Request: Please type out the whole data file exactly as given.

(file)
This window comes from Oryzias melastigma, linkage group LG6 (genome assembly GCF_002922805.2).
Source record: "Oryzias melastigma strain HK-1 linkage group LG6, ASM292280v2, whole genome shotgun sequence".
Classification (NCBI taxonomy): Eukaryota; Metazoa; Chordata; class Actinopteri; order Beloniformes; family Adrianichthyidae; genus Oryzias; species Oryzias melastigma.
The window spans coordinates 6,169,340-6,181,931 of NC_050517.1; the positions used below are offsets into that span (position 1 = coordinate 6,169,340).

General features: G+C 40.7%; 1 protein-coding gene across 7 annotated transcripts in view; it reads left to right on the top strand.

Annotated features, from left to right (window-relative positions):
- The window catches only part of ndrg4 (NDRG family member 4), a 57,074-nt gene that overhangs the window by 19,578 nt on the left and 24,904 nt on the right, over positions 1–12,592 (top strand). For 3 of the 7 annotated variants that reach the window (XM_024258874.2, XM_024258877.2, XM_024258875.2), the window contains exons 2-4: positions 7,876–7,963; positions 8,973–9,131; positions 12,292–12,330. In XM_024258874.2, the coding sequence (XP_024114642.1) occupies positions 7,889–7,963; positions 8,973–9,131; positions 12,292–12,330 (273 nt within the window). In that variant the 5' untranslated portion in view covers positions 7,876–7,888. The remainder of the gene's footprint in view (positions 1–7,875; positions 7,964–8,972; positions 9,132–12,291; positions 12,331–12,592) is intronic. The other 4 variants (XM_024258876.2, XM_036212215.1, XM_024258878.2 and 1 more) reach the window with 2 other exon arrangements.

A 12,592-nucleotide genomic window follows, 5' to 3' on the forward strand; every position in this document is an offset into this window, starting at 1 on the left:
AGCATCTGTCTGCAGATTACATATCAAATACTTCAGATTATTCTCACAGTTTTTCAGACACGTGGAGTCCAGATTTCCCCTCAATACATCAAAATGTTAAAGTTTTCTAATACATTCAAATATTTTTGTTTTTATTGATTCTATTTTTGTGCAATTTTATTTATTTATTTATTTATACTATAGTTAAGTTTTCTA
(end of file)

This window comes from Oryzias melastigma, linkage group LG6 (genome assembly GCF_002922805.2).
Source record: "Oryzias melastigma strain HK-1 linkage group LG6, ASM292280v2, whole genome shotgun sequence".
Classification (NCBI taxonomy): Eukaryota; Metazoa; Chordata; class Actinopteri; order Beloniformes; family Adrianichthyidae; genus Oryzias; species Oryzias melastigma.
The window spans coordinates 6,169,340-6,181,931 of NC_050517.1; the positions used below are offsets into that span (position 1 = coordinate 6,169,340).

General features: G+C 40.7%; 1 protein-coding gene across 7 annotated transcripts in view; it reads left to right on the top strand.

Annotated features, from left to right (window-relative positions):
- The window catches only part of ndrg4 (NDRG family member 4), a 57,074-nt gene that overhangs the window by 19,578 nt on the left and 24,904 nt on the right, over positions 1–12,592 (top strand). For 3 of the 7 annotated variants that reach the window (XM_024258874.2, XM_024258877.2, XM_024258875.2), the window contains exons 2-4: positions 7,876–7,963; positions 8,973–9,131; positions 12,292–12,330. In XM_024258874.2, the coding sequence (XP_024114642.1) occupies positions 7,889–7,963; positions 8,973–9,131; positions 12,292–12,330 (273 nt within the window). In that variant the 5' untranslated portion in view covers positions 7,876–7,888. The remainder of the gene's footprint in view (positions 1–7,875; positions 7,964–8,972; positions 9,132–12,291; positions 12,331–12,592) is intronic. The other 4 variants (XM_024258876.2, XM_036212215.1, XM_024258878.2 and 1 more) reach the window with 2 other exon arrangements.

A 12,592-nucleotide genomic window follows, 5' to 3' on the forward strand; every position in this document is an offset into this window, starting at 1 on the left:
AGCATCTGTCTGCAGATTACATATCAAATACTTCAGATTATTCTCACAGTTTTTCAGACACGTGGAGTCCAGATTTCCCCTCAATACATCAAAATGTTAAAGTTTTCTAATACATTCAAATATTTTTGTTTTTATTGATTCTATTTTTGTGCAATTTTATTTATTTATTTATTTATACTATAGTTAAGTTTTCTA